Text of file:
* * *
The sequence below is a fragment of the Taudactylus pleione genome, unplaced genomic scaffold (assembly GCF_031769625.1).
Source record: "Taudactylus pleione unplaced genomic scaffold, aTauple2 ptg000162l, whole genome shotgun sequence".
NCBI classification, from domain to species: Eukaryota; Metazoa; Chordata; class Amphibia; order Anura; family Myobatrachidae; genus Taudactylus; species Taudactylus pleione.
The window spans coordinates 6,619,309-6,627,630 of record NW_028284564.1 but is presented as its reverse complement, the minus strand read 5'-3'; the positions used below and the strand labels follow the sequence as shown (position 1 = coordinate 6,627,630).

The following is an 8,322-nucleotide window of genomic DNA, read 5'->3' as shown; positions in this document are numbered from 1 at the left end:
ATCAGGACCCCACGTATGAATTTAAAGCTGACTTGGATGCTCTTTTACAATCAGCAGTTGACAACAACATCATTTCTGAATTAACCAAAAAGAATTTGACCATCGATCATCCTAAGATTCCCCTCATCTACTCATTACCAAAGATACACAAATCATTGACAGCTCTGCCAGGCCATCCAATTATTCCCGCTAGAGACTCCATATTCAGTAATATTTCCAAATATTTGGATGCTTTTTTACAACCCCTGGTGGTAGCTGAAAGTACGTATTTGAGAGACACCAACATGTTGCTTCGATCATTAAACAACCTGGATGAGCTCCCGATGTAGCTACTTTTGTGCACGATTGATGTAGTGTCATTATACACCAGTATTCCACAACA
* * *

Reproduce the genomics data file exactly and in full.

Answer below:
The sequence below is a fragment of the Taudactylus pleione genome, unplaced genomic scaffold (assembly GCF_031769625.1).
Source record: "Taudactylus pleione unplaced genomic scaffold, aTauple2 ptg000162l, whole genome shotgun sequence".
NCBI classification, from domain to species: Eukaryota; Metazoa; Chordata; class Amphibia; order Anura; family Myobatrachidae; genus Taudactylus; species Taudactylus pleione.
The window spans coordinates 6,619,309-6,627,630 of record NW_028284564.1 but is presented as its reverse complement, the minus strand read 5'-3'; the positions used below and the strand labels follow the sequence as shown (position 1 = coordinate 6,627,630).

The following is an 8,322-nucleotide window of genomic DNA, read 5'->3' as shown; positions in this document are numbered from 1 at the left end:
ATCAGGACCCCACGTATGAATTTAAAGCTGACTTGGATGCTCTTTTACAATCAGCAGTTGACAACAACATCATTTCTGAATTAACCAAAAAGAATTTGACCATCGATCATCCTAAGATTCCCCTCATCTACTCATTACCAAAGATACACAAATCATTGACAGCTCTGCCAGGCCATCCAATTATTCCCGCTAGAGACTCCATATTCAGTAATATTTCCAAATATTTGGATGCTTTTTTACAACCCCTGGTGGTAGCTGAAAGTACGTATTTGAGAGACACCAACATGTTGCTTCGATCATTAAACAACCTGGATGAGCTCCCGATGTAGCTACTTTTGTGCACGATTGATGTAGTGTCATTATACACCAGTATTCCACAACA